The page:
On the inside, Renault held true to the blue theme, with blue Sagem dials, blue seat belts, blue trim around the top of the gear knob, blue carpets, and a blue embroidered W motif on the grey, supportive velour seats. There was also a numbered plaque on the dashboard to hammer home the exclusivity of the 3,800 cars that were to be made for homologation purposes – 1,300 more than were needed to enter competition.

Renault Clio Williams interior

In the end, Renault built another 1,600 of the first iteration of the Williams, followed by another 6,700 of the Williams 2 and 3. Those who had bought the earlier cars were not overjoyed that they would not be quite as exclusive as they thought.

Clio Williams on the road

At face value, an increase in horsepower from the 137 of the 16V to the 148 of the Williams wasn’t a huge leap, but the overall package added up to something special.

It was greeted with widespread praise from the motoring scribes, with the initially sceptical Motor Sport describing “the world-class ride and handling”.

“The sheer grip is immense, yet the on-the-limit safety is preserved,” it added.

Renault Clio Williams

Autocar and Motor, wrote in June 1993 that the “limited edition Clio Williams takes the evolution of the hot hatchback on to a new plain and even raises the benchmark for front wheel drive cars”.

“Renault 5 GT Turbo owners need weep no more – here’s a Clio with even more bang for your buck and a sight more exclusivity.

“Imagine a standard Clio 16v improved in virtually every dynamic area while toting a power to weight ratio identical to a Golf VR6 and you have a handle on the Williams’ point-to-point ability: it’s awesome.”

With the ABS stripped out to save on weight and costs, the braking gave a more progressive feel and response than the 16V, while the steering was “ripe with feel”.

Other items missing from the 16V were the sunroof, electric door mirrors and fingertip stereo controls, but the improved handling and roadholding, and more peppy engine more than made up for it.

“Driven hard over testing terrain, the car has the kind of grip-and-go factor you’d expect of a four-wheel-drive car,” wrote Autocar.

Like our illustration of the Renault Clio Williams: the best hot hatch of the 90s? at the beginning of the article?

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Renault Clio Williams rear

“It’s a brilliantly sorted and very desirable road rocket. Like the outrageous mid-engined 5 Turbos of the ‘80s, it showcases Renault Sport’s engineering talents.”

Just as impressive was the price – if you were lucky enough to get hold of one of the 390 examples destined for the UK in 1993, it would cost you the same as the 16V, and a whopping £3,000 less than the same car would cost in France, according to Autocar.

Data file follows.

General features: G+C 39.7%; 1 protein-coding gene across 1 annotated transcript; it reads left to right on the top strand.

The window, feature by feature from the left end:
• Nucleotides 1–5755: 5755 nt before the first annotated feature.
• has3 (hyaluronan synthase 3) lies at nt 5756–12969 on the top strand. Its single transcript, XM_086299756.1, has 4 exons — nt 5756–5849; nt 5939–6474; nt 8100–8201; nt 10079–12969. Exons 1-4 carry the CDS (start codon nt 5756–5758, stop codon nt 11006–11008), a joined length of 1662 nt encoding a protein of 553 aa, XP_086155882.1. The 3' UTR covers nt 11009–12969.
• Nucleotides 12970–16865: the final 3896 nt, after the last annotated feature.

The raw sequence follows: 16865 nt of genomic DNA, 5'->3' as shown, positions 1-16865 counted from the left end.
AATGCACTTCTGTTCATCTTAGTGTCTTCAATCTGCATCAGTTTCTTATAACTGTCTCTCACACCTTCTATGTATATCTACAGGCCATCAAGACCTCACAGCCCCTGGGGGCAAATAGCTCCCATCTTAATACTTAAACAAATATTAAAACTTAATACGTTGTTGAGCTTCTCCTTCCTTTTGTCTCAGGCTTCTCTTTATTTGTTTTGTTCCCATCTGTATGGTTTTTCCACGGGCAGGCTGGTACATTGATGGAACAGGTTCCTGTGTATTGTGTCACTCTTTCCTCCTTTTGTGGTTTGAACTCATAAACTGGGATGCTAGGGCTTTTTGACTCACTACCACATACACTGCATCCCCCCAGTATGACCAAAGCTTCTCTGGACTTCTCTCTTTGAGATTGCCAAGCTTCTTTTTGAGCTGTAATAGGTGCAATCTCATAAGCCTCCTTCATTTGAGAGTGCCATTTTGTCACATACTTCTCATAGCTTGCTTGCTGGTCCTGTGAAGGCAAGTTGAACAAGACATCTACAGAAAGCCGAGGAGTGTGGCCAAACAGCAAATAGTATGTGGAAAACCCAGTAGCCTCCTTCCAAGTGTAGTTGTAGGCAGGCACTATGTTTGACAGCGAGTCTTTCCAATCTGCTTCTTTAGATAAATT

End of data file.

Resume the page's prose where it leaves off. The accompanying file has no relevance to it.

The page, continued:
Roaring success

Renault always had a sneaking suspicion that the first run of cars would not be enough to satisfy demand, hence the additional 1,600 made in 1993.

So when they realised they had a huge commercial success on their hands, they decided to make a Williams 2, and then a Williams 3.

This wasn’t popular with those who had bought the original car, who feared the value of their investment would be diluted with an extra 6,700 Williams cars on the road.

They did at least retain a certain level of exclusivity – the first run was the only one that carried that numbered plaque on the dashboard, and the Williams 2 and 3 had some differences to the original.

The Williams 2 of 1994 had changes in line with phase 2 of the first generation Clio, with minor exterior trim changes and better soundproofing, while the car also gained some refinements of the 16V lost on the original Williams, such as electric mirrors. Just 482 of these cars were made with right hand drive.

With demand still high, Renault relented again, and produced the Williams 3 for 1995, this time in a lighter shade of blue – Monaco Blue pearlescent also used on the 16V.

Renault Clio Williams 1995
Renault Clio Williams 1995

This final edition, 308 of which were destined for the UK, came with an electric sunroof as standard, and offered ABS for the first time.

In all, 12,100 cars were manufactured – well above the initial 2,500 required for homologation – with about 120 still registered and on the road in the UK, according to HowManyLeft – and another 460 or so SORNd.

The Renault Clio Williams was a dynamically brilliant car that reignited interest in hot hatches after the wilder days of the 1980s had passed.

It established the French marque as the one to beat in the hot hatch arena, overtaking the ageing Peugeot 205 GTi and setting new standards of handling and engineering.

Was it the best? Quite possibly.